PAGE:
Another benefit is that how you do your two ends, 1/2"×3/4",1/2"×5/8/ etc will change the look of your transition, which means more variety in your finished product for no more extra time or material.

My other choice, and the choice would be situational,not better, would be to start with 1/2"×1" and forge it from one piece. 

Hope this helps.

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Oh jesus...

I received the steel yesterday and tried forgewelding today. Didn't go very well... I used borax and it first took 6 heats to get the two pieces to stick, but when I welded the other side it broke and fell off. After that, I tried it again for about 20 heats and stopped only because my forge broke down. It wasn't because I tried forgewelding, but simply because it has been seeing its last days for quite a while. It's an ugly wheel rim forge driven by a hairblower, and the welds on one leg broke and the hairblower stopped working lol. I put that little guy to work, for sure.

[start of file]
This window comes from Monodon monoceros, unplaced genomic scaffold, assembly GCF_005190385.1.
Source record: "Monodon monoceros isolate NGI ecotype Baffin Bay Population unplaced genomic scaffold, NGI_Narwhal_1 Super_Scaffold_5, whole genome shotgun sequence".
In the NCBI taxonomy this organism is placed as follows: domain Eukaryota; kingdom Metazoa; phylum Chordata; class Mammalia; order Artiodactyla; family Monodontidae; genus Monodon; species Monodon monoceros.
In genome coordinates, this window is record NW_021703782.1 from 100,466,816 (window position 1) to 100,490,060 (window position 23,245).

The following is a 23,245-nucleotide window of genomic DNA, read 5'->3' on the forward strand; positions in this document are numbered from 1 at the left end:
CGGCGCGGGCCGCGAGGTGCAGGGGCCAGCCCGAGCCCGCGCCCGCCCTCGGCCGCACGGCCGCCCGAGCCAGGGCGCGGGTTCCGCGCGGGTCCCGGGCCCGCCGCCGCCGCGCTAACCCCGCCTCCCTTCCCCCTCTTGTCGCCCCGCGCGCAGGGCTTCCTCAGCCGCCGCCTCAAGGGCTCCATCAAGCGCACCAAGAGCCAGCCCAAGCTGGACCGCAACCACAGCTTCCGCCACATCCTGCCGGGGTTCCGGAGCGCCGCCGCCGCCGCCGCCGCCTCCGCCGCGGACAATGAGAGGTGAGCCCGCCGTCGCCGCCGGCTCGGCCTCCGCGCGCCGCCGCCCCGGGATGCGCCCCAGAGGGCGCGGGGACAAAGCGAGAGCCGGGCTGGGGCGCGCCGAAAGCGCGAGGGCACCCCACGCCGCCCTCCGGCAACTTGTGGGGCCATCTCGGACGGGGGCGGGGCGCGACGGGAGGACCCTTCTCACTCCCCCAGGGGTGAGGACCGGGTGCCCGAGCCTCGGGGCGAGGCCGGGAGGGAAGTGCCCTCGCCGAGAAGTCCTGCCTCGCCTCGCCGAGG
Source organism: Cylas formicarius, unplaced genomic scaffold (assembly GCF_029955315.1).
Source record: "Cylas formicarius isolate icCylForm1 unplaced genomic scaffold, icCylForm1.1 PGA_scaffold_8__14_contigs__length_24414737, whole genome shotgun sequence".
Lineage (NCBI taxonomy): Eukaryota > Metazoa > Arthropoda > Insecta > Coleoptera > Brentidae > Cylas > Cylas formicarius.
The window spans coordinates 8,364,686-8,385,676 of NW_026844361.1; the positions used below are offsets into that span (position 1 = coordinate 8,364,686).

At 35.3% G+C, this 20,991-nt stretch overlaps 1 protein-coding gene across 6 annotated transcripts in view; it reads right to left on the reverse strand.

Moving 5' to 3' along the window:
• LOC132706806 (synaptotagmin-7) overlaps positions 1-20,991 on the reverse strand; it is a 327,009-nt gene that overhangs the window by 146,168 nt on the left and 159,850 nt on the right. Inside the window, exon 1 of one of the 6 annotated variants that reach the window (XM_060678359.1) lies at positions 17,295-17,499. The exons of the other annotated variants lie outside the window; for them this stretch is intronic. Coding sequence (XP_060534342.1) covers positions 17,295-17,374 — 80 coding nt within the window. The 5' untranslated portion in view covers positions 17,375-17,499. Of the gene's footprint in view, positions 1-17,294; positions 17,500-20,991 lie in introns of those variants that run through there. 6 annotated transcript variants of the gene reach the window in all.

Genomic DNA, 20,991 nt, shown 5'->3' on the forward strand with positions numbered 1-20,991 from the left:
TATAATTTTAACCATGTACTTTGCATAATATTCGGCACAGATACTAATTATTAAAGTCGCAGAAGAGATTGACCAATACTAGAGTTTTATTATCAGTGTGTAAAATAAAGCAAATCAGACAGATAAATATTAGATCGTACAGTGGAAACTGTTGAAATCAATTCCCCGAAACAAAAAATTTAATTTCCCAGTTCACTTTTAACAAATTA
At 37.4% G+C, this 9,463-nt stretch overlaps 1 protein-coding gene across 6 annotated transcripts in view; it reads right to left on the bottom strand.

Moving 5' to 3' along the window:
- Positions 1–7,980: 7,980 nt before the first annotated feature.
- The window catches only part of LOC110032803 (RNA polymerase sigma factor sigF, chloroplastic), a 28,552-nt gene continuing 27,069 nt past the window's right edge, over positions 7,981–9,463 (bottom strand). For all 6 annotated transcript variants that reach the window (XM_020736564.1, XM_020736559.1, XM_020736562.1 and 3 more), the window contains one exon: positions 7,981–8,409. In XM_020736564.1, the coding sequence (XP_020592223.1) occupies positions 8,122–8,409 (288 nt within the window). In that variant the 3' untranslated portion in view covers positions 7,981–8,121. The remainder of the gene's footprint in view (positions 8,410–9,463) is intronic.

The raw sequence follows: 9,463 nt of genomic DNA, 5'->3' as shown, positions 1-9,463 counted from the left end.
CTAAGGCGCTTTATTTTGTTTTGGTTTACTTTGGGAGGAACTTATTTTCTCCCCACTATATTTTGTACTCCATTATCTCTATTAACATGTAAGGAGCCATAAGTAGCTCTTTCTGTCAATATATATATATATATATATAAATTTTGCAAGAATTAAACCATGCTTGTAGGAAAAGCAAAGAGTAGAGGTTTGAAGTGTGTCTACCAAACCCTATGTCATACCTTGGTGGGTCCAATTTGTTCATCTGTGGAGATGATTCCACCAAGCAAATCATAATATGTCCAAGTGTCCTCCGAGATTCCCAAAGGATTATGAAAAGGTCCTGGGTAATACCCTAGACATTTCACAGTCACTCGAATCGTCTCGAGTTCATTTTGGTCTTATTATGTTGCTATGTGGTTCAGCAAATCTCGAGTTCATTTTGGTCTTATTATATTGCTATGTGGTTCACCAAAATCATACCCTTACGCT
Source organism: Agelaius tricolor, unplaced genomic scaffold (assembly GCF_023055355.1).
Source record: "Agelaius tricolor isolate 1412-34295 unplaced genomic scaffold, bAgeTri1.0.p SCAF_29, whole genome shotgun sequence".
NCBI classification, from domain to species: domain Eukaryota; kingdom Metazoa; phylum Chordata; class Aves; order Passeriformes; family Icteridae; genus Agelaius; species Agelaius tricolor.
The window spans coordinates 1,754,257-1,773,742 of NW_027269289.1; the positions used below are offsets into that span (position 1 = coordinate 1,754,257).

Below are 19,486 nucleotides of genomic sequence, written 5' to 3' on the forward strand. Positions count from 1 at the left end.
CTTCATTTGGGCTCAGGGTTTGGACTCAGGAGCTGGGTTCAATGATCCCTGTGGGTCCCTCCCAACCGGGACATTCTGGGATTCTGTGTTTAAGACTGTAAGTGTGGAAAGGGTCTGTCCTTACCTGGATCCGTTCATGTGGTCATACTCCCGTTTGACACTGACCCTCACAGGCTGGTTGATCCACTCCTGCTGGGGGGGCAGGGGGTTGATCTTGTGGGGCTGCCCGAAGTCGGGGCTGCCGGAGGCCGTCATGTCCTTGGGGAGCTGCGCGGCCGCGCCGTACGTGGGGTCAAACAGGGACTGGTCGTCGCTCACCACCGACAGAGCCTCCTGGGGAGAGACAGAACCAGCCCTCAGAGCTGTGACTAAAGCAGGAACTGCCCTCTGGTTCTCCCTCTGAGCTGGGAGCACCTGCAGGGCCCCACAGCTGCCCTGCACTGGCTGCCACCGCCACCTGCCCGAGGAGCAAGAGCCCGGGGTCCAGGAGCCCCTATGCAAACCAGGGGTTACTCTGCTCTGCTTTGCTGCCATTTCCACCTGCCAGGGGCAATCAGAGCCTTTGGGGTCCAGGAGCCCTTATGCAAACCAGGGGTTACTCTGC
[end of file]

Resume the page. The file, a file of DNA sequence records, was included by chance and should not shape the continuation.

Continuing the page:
Back to the forgewelding: I had troubles reaching welding temperatures and putting the two pieces in good positions inside the forge where they got heated up as much as possible while at the same time being accessible to me when I want to take them out. This probably made them not reach welding temps. It might be because the coke I have are huge pieces (golfball to baseball size) which makes it very annoying to put stuff in and out of the forge. But do you think it has an effect on temperature? Will smaller pieces of blacksmithing coke get hotter with a non industrial blower like my hairblower?